Game Review: Timeline British History

As a family card game, Timeline totally hits the spot in terms of kids overshadowing the adults, every time. Well, at least in our family it does, because I should have paid more attention in school and the Other Half isn’t actually British… so the kids, with their current learnings of kings and queens and fires and plagues have a distinct advantage. How is it that my 6yo can talk more knowledgeably of Samuel Pepys and his diary writing ways than I can? (I know, I just answered that question before, but still, my brain finds it a bit odd).

Type: Card Game

Players: 2- 8 (3-4 seems to work best)

Play time: Around 15-30 minutes

109 tiny double sided cards. One square tin to keep them in.

That is the entirety of Timeline: British History, and just as the overview of it is simple, so is playing the game. Each player is dealt four cards, and each card has an event written on one side, and the date of the event on the other. DO NOT LOOK AT THE DATE SIDE. The whole idea is to deal the cards event description side up, and then – with the youngest player going first – each player has to decide where they think one of their events should be placed, relative to other events already put down on the table in the timeline. Obviously the first player gets a pretty even bet, with only one start card placed date up on the table… the answer is either one side of that card or the other. As the game progresses and the number of cards successfully placed in the timeline grows, the gaps between years gets smaller and the margin of error larger.

The aim is to be the first player to successfully place all of the cards you’ve been dealt into the timeline. This is achieved by correctly identifying where you believe your card should go, prior to flipping it over and revealing the date. If, however, you get the date wrong, the card is placed on a discard pile and a new card drawn from the deck.

Some cards are easier than others – the date of the last Olympics held in Britain, for instance, or the date of the BREXIT vote. But then I refer again to Samuel Pepys, and random events like oil lamps turning up in London, and the advent of postcodes… who even knows these things? (well, obviously I do now, well, I did anyway, I may have forgotten again…)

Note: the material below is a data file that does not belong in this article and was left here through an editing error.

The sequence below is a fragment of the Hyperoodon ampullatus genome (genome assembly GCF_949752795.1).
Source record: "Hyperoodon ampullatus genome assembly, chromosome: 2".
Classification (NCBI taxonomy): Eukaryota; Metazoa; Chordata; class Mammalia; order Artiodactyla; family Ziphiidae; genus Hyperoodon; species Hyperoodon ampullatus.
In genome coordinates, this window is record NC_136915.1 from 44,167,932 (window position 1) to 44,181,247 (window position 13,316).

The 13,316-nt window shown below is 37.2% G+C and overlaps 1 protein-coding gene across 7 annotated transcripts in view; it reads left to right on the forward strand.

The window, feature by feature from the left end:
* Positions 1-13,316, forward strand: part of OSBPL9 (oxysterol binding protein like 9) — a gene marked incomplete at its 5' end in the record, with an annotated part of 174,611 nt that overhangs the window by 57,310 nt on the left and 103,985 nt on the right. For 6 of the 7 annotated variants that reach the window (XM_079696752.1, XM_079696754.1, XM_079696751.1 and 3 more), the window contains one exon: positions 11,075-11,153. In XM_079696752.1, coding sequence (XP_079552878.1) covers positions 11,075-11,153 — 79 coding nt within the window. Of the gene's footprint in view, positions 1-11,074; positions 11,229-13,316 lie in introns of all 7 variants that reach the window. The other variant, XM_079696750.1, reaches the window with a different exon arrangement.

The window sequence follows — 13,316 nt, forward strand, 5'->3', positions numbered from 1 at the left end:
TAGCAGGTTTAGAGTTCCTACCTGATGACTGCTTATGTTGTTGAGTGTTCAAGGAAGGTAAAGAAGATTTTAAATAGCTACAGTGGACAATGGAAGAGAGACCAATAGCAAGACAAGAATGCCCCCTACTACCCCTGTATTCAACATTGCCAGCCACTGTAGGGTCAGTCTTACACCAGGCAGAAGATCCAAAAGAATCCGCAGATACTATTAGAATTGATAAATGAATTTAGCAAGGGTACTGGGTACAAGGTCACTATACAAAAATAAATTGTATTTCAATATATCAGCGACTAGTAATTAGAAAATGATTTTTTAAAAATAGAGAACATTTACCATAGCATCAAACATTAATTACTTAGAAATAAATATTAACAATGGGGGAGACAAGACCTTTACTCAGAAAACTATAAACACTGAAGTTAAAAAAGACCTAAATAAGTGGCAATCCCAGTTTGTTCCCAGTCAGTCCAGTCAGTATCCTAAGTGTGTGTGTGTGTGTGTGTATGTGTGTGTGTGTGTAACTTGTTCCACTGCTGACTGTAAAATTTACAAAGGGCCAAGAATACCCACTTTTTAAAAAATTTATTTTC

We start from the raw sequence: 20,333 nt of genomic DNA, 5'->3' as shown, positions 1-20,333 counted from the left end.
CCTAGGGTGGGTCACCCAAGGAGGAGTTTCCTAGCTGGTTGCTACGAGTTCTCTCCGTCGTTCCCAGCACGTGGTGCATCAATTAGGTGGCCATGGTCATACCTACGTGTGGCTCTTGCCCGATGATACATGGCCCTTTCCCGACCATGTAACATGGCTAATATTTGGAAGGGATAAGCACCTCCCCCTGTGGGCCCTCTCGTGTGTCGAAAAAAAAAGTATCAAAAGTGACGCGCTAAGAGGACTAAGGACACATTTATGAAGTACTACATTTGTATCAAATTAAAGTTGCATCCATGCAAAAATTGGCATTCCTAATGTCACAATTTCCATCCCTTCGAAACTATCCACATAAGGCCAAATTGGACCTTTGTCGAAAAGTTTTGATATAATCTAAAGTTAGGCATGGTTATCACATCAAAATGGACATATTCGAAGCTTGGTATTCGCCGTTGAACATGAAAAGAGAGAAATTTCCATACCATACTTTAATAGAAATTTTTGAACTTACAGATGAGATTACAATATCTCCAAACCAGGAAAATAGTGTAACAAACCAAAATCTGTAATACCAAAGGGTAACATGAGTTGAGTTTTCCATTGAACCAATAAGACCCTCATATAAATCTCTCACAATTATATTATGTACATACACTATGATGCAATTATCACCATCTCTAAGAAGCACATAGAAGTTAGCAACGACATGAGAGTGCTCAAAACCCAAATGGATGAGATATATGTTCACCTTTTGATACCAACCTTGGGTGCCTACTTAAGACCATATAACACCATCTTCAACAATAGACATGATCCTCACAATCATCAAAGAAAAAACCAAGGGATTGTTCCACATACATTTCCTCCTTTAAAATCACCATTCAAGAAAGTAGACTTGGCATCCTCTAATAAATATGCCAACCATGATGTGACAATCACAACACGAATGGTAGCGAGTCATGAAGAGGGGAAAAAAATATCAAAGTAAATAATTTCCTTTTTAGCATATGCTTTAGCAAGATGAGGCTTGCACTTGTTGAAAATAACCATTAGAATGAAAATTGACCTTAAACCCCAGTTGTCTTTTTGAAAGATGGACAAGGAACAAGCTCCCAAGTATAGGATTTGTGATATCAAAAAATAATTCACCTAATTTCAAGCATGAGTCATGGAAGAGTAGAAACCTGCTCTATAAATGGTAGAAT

And the other thing to note about this game is that the British History edition can be mixed up with any other Timeline edition. So if you do have kids who decide with their sponge like, unaddled youthful brains that they’ll secretly memorise all the answers, then fear not. It’s entirely possible to mix things up a bit and wipe the smug smiles off their little faces. For at least a few minutes, anyway.
Families aside, this game has also gone down well with BoardGameClub, and is a favourite to get the night going with a bit of low brain-power, fairly fast game play that can involve up to 8 people.
It’s also really good for stimulating learning in general, and excellent as a travel game – we took it with us halfway round the world to New Zealand as it fits easily into hand luggage in its robust little tin. It’ll definitely come camping with us later in the year too.

The suggested age is 8+, and that’s probably about right, although D at 6.5 is amazingly good at remembering anything she has learnt this year in school and annoyingly always seems to get the cards that correspond to that… in any case, if your child can read, they’ll probably enjoy playing Timeline.

 

I am a member of the Asmodee UK Blogger Board Game Club, we are sent one game a month to put through it’s paces before letting you know what we think of it.

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